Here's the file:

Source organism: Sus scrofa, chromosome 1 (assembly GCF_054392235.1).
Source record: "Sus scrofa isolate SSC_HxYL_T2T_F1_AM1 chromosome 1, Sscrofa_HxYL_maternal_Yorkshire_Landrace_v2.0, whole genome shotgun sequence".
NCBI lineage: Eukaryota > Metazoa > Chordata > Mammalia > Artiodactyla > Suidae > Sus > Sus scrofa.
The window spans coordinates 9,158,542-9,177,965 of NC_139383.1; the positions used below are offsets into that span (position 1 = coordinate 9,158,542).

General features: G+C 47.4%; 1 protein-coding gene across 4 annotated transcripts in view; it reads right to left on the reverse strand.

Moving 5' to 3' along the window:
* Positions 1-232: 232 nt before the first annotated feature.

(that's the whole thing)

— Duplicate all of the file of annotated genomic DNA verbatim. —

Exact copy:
Source organism: Sus scrofa, chromosome 1 (assembly GCF_054392235.1).
Source record: "Sus scrofa isolate SSC_HxYL_T2T_F1_AM1 chromosome 1, Sscrofa_HxYL_maternal_Yorkshire_Landrace_v2.0, whole genome shotgun sequence".
NCBI lineage: Eukaryota > Metazoa > Chordata > Mammalia > Artiodactyla > Suidae > Sus > Sus scrofa.
The window spans coordinates 9,158,542-9,177,965 of NC_139383.1; the positions used below are offsets into that span (position 1 = coordinate 9,158,542).

General features: G+C 47.4%; 1 protein-coding gene across 4 annotated transcripts in view; it reads right to left on the reverse strand.

Moving 5' to 3' along the window:
* Positions 1-232: 232 nt before the first annotated feature.